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Can anyone explain what a Jacobson radical is using an intuitive example? I can't quite understand Wikipedia's explanation.

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up vote 10 down vote accepted

I think my favourite characterization for rings with identity is that y is in the Jacobson radical of R if and only if 1-yx is right invertible for any x in R - so y is sufficiently "zero-like" that moving the unit by its multiples doesn't stop it being invertible.

In fact one can strengthen this to if and only if 1-zyx is actually a unit for any z,x (and deduce from this that the left and right radicals agree).

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By far the simplest and the only one I could understand without having to attempt to learn new maths – Casebash Nov 8 '09 at 5:24

Lucky timing, I just worked out a couple of examples for the class I'm teaching this semester. Let A be a commutative local ring, m the maximal ideal, and k=A/m the residue field. Let's consider two rings: M = M2(A) (2-by-2 matrices with entries in A), and I = the Iwahori order consisting of 2-by-2 matrices with entries in A whose lower-left entry is in m, i.e. matrices of the form
[ A A ]
[ m A ]

We'll compute rad(M) and rad(I) using the fact that rad = intersection of annihilators of simple left modules = { x : 1 - xy is a unit for all y }.

First let's compute rad(M). M acts naturally on k^2 by left multiplication (via M2(A) ->> M2(k)), and this is a simple M-module. The annihilator of k^2 is M2(m) = 2-by-2 matrices with entries in m, so rad(M) is contained in M2(m). On the other hand every element x in M2(m) has the property that 1-xy is a unit in M2(A) for all y in M2(A) (since xy is in M2(m), the determinant of 1-xy is a unit); therefore rad(M) contains M2(m), and we've shown rad(M) = M2(m).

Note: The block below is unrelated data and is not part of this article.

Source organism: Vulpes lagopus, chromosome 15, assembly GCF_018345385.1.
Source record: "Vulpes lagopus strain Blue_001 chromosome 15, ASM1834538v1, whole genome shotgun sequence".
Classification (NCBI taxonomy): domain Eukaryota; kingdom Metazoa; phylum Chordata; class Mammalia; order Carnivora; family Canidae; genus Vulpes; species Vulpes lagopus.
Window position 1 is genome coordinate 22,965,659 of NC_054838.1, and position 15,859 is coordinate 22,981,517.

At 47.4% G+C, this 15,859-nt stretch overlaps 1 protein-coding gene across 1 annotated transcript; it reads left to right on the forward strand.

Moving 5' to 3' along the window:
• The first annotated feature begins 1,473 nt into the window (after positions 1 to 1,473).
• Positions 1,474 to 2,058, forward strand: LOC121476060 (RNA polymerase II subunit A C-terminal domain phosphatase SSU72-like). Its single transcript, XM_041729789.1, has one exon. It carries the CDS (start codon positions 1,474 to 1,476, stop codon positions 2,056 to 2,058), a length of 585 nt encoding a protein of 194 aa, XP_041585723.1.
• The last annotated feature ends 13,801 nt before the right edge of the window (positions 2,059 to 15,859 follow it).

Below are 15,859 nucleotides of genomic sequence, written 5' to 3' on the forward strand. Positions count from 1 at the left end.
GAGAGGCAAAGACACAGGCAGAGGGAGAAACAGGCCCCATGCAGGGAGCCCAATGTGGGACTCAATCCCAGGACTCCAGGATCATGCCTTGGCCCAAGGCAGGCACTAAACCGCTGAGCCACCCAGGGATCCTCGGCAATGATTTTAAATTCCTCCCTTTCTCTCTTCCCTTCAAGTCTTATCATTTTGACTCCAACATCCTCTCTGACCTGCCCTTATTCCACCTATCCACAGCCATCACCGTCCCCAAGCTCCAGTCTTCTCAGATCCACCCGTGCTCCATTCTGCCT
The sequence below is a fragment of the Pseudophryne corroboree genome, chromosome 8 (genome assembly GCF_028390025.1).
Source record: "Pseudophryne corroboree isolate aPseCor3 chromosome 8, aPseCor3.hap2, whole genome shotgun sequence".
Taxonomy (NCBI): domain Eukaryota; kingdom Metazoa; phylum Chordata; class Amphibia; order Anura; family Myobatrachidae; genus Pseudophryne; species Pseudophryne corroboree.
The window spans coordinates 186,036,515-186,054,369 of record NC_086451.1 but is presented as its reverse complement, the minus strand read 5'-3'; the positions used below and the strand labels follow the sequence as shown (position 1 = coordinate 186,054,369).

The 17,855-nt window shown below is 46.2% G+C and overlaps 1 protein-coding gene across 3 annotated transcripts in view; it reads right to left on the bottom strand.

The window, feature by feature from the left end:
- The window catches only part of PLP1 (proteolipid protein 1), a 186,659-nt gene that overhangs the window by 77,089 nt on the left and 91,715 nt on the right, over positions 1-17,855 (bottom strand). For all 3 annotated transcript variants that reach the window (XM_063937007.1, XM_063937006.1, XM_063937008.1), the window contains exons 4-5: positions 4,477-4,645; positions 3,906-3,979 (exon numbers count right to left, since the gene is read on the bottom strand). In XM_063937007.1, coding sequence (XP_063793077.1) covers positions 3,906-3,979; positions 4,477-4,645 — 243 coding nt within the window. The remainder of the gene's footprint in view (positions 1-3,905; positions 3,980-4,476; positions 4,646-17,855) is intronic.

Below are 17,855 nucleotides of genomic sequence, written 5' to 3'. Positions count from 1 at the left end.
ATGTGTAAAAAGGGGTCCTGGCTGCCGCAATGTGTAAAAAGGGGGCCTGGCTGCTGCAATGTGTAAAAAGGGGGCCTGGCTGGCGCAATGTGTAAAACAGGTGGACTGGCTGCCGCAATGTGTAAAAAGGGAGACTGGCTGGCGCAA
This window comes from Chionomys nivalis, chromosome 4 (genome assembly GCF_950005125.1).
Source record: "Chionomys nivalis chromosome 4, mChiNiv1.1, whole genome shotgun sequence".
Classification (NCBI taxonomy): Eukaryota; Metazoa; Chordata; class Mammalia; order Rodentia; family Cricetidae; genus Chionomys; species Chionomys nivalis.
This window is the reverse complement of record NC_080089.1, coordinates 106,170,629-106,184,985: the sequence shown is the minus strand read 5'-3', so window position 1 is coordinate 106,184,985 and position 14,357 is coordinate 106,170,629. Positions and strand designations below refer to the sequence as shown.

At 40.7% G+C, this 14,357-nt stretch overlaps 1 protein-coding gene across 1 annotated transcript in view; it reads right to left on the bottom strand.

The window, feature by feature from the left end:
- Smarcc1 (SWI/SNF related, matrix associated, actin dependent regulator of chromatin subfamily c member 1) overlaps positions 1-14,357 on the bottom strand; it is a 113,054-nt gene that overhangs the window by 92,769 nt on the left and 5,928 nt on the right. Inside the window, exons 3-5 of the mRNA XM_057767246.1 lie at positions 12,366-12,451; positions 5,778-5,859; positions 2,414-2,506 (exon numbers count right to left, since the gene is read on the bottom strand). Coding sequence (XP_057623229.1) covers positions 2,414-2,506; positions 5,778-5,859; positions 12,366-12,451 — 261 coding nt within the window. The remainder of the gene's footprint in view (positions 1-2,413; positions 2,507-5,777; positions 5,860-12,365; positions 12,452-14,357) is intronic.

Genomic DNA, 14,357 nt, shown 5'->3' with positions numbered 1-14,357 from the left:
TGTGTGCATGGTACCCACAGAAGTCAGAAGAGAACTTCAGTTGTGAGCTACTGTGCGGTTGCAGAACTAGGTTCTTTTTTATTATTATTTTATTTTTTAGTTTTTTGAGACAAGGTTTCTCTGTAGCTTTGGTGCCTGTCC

Next let's compute rad(I). Now k is a simple left I-module in two ways: first by multiplication by the upper-left entry (mod m), and second by multiplication by the lower-right entry (mod m). (Check that if x,y are in I then the upper-left entry of xy is congruent mod m to the product of the upper-left entries of x and y, and similar for the lower right.) The annihilator of the first I-module is therefore matrices of the form
[ m A ]
[ m A ]
and the second is matrices of the form
[ A A ]
[ m m ]
and the intersection of these annihilators is the ring of matrices of the form
[ m A ]
[ m m ]
which therefore contains the Jacobson radical. On the other hand every matrix x of that form has the property that det(1-xy) is a unit in A for y in I, and therefore the above collection of matrices is equal to the Jacobson radical.

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Well, if R is a finitely generated commutative ring then J(R) is just the nilradical, so for example Z[x]/(x^2) has Jacobson radical (x).

The intuition I have about the nilradical (and by extension, the Jacobson radical) is that it measures how far R is from behaving like the ring of functions on a space. More precisely, if R = C[x1, .. xn]/I is a finitely-generated C-algebra with corresponding variety V, then the ring of functions on V is C[x1, ... xn]/rad(I) = R/Nil(R) by the Nullstellensatz. This is because elements of the nilradical of R, which is rad(I), are nilpotent on V, and an honest-to-goodness function on a space can't be nilpotent unless it's identically zero.

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this answer actually extends to arbitrary commutative rings in a sense. the jacobson radical is the intersection of all of the maximal ideals of your ring R. maximal ideals are closed, or geometric, points of spec R. so the jacobson radical consists of functions on spec R that vanish at every geometric point. – Ian Shipman Oct 31 '09 at 0:40
And the exact statement extends to Jacobson rings for which the notions of nilradical and Jacobson radical coincide so a function is nilpotent iff it vanishes at the closed points. – Greg Stevenson Oct 31 '09 at 3:26
What do you mean by variety? – Casebash Nov 8 '09 at 2:59

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